World J Urol. 2018 May 5. doi: 10.1007/s00345-018-2320-9. [Epub ahead of print] Review.

 

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Commenti 1

Hans-Göran Tiselius il Venerdì, 14 Settembre 2018 08:26

Like many reports today this article is a ”systematic review and meta-analysis” based on reports of comparisons between SWL and URS. In the current report there was a focus on economics.

In view of the great variations in principles applied in different health care systems, it is doubtful what kind of information and conclusions that can be extracted from reviews of this kind.

From the data presented in the article the cost for SWL in average was higher than that for URS (U$ 3637 vs. U$ 2810). It needs to be emphasized, however, that the range of costs for SWL varied from U$ 120 to U$ 16900 and that for URS from U$ 630 to U$ 10000. For SWL the cost was lower than that for URS in seven out of the 17 studies referred to. Moreover, the cost was at approximately the same level in six of the reports.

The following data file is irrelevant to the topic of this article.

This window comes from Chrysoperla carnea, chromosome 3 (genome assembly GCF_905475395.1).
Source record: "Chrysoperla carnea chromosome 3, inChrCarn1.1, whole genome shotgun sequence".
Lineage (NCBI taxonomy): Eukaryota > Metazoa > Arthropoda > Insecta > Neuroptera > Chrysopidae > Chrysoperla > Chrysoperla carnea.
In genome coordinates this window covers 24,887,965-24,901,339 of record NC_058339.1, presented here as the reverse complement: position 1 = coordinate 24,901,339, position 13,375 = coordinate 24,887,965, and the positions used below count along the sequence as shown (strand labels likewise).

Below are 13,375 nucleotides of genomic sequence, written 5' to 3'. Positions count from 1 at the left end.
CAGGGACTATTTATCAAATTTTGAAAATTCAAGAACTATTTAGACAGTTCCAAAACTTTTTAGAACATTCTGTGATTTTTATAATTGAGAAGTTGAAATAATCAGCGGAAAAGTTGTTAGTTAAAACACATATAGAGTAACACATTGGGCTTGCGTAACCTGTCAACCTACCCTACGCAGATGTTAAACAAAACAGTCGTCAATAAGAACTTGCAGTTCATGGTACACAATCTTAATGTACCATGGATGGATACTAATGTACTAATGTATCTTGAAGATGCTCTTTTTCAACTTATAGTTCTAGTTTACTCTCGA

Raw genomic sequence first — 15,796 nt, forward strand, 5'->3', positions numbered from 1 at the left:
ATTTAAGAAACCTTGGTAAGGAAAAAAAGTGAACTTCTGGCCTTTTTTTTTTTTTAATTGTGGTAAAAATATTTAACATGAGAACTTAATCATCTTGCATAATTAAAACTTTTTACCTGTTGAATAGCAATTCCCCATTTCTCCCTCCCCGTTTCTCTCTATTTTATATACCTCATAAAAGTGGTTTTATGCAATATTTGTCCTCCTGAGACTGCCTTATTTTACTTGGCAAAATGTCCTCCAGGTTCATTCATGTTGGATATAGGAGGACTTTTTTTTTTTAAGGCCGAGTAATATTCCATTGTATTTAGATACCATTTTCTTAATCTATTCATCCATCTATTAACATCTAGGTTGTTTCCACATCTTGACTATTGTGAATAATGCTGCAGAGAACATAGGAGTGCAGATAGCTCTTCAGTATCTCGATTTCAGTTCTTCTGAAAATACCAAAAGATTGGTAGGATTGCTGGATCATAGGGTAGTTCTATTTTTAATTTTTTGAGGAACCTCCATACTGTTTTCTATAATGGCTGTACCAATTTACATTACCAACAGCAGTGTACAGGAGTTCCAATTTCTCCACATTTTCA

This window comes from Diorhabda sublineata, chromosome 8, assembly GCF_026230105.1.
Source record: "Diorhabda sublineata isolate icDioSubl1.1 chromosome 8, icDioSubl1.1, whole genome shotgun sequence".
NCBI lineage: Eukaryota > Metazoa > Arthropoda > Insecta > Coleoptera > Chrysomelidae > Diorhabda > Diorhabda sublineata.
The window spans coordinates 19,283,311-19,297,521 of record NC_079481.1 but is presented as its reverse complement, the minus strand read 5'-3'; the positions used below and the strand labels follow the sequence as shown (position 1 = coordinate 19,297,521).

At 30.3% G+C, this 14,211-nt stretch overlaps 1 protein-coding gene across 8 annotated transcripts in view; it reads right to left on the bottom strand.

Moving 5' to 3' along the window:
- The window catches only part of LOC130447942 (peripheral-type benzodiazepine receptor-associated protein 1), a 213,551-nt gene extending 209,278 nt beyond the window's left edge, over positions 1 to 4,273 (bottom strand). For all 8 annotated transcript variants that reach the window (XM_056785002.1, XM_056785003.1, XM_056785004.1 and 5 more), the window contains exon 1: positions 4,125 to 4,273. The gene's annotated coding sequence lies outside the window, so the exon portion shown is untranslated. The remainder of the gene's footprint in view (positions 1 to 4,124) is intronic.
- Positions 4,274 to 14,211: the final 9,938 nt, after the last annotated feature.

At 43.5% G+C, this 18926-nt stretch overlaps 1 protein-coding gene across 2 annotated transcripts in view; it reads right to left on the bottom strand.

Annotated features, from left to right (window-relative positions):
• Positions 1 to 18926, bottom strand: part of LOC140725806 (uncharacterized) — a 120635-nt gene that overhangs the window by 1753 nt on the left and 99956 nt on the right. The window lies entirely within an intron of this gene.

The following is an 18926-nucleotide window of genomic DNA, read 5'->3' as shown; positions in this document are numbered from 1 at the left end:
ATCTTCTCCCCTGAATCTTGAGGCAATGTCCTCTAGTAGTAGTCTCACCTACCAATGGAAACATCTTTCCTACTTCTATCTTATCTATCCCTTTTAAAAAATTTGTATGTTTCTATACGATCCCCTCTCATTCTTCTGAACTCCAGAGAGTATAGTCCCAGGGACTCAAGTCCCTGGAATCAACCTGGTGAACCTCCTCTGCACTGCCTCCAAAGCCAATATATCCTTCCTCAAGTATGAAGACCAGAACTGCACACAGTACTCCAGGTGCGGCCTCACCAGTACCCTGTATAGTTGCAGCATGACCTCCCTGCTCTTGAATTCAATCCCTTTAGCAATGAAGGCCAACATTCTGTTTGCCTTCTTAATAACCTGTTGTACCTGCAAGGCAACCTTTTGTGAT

There are indeed as number of problems that needs attention for cost analyses. Such factors are for instance which kind of anaesthesia that was used, whether an anaesthetist was present, operator experience, extent of out-patient treatment and radiological methods used for follow-up.

To exemplify the problems with this kind of analyses, I looked at three of the articles, two with the highest cost for SWL [1,2] and one with the lowest cost [3].

In the article by Parker and co-workers [1] patients were treated for proximal ureteral stones and the cost was based on “billing costs” rather than on “actual costs”. It is also important to note that general anaesthesia was used for 59% of patients treated with SWL (65/111). Although general anaesthesia still appears to be commonly used with SWL in USA, I personally stopped using general or regional anaesthesia in 1987, at that time with the unmodified Dornier HM3 lithotripter. In this article [1] the lithotripters used were Dornier HM4 and Doli, but none of the more recently developed lithotripters. The total average cost for all patients treated with SWL was U$ 15583 and for URS U$ 9378. Surprisingly the majority of SWL-treated patients were pre-stented (89%). This high frequency of stenting was most certainly not necessary. Nothing is mentioned in the article about hospital stay or how the equipment cost was incorporated in the calculations.